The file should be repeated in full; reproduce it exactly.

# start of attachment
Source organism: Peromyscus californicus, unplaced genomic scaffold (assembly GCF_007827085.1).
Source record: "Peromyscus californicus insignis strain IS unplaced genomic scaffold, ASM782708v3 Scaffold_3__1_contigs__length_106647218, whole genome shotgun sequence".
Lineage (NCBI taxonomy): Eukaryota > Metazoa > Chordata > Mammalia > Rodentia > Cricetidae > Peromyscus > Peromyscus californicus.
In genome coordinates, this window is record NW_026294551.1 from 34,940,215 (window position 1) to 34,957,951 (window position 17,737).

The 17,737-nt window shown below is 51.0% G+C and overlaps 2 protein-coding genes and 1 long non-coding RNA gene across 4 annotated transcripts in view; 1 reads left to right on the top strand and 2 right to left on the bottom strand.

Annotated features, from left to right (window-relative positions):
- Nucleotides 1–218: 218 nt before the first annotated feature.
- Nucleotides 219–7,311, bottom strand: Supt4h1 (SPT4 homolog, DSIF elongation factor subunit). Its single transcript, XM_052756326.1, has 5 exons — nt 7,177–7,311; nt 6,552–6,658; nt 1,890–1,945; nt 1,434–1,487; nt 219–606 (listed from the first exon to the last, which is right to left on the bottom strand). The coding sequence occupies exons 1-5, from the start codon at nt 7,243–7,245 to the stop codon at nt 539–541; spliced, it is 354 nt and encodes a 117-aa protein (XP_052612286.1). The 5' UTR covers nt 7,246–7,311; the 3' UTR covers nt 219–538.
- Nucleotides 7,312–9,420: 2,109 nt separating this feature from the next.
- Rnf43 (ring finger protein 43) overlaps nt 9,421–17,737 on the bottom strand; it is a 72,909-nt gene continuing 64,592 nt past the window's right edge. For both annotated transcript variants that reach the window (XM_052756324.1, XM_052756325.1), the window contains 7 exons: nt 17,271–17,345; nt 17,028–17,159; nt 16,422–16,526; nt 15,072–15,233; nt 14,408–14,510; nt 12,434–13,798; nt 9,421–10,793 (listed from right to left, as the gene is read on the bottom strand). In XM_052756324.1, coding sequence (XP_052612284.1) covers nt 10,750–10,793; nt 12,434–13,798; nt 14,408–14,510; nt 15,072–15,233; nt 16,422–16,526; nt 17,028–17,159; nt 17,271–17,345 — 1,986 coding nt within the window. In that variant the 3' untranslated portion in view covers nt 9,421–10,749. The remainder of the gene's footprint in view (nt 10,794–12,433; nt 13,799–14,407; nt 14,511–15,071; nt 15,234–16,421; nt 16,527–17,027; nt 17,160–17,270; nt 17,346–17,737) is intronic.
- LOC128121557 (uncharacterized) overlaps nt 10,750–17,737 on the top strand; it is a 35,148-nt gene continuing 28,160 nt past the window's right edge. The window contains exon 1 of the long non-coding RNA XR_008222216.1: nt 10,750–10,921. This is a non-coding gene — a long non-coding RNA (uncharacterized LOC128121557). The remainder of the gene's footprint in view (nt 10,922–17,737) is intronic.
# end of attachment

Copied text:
Source organism: Peromyscus californicus, unplaced genomic scaffold (assembly GCF_007827085.1).
Source record: "Peromyscus californicus insignis strain IS unplaced genomic scaffold, ASM782708v3 Scaffold_3__1_contigs__length_106647218, whole genome shotgun sequence".
Lineage (NCBI taxonomy): Eukaryota > Metazoa > Chordata > Mammalia > Rodentia > Cricetidae > Peromyscus > Peromyscus californicus.
In genome coordinates, this window is record NW_026294551.1 from 34,940,215 (window position 1) to 34,957,951 (window position 17,737).

The 17,737-nt window shown below is 51.0% G+C and overlaps 2 protein-coding genes and 1 long non-coding RNA gene across 4 annotated transcripts in view; 1 reads left to right on the top strand and 2 right to left on the bottom strand.

Annotated features, from left to right (window-relative positions):
- Nucleotides 1–218: 218 nt before the first annotated feature.
- Nucleotides 219–7,311, bottom strand: Supt4h1 (SPT4 homolog, DSIF elongation factor subunit). Its single transcript, XM_052756326.1, has 5 exons — nt 7,177–7,311; nt 6,552–6,658; nt 1,890–1,945; nt 1,434–1,487; nt 219–606 (listed from the first exon to the last, which is right to left on the bottom strand). The coding sequence occupies exons 1-5, from the start codon at nt 7,243–7,245 to the stop codon at nt 539–541; spliced, it is 354 nt and encodes a 117-aa protein (XP_052612286.1). The 5' UTR covers nt 7,246–7,311; the 3' UTR covers nt 219–538.
- Nucleotides 7,312–9,420: 2,109 nt separating this feature from the next.
- Rnf43 (ring finger protein 43) overlaps nt 9,421–17,737 on the bottom strand; it is a 72,909-nt gene continuing 64,592 nt past the window's right edge. For both annotated transcript variants that reach the window (XM_052756324.1, XM_052756325.1), the window contains 7 exons: nt 17,271–17,345; nt 17,028–17,159; nt 16,422–16,526; nt 15,072–15,233; nt 14,408–14,510; nt 12,434–13,798; nt 9,421–10,793 (listed from right to left, as the gene is read on the bottom strand). In XM_052756324.1, coding sequence (XP_052612284.1) covers nt 10,750–10,793; nt 12,434–13,798; nt 14,408–14,510; nt 15,072–15,233; nt 16,422–16,526; nt 17,028–17,159; nt 17,271–17,345 — 1,986 coding nt within the window. In that variant the 3' untranslated portion in view covers nt 9,421–10,749. The remainder of the gene's footprint in view (nt 10,794–12,433; nt 13,799–14,407; nt 14,511–15,071; nt 15,234–16,421; nt 16,527–17,027; nt 17,160–17,270; nt 17,346–17,737) is intronic.
- LOC128121557 (uncharacterized) overlaps nt 10,750–17,737 on the top strand; it is a 35,148-nt gene continuing 28,160 nt past the window's right edge. The window contains exon 1 of the long non-coding RNA XR_008222216.1: nt 10,750–10,921. This is a non-coding gene — a long non-coding RNA (uncharacterized LOC128121557). The remainder of the gene's footprint in view (nt 10,922–17,737) is intronic.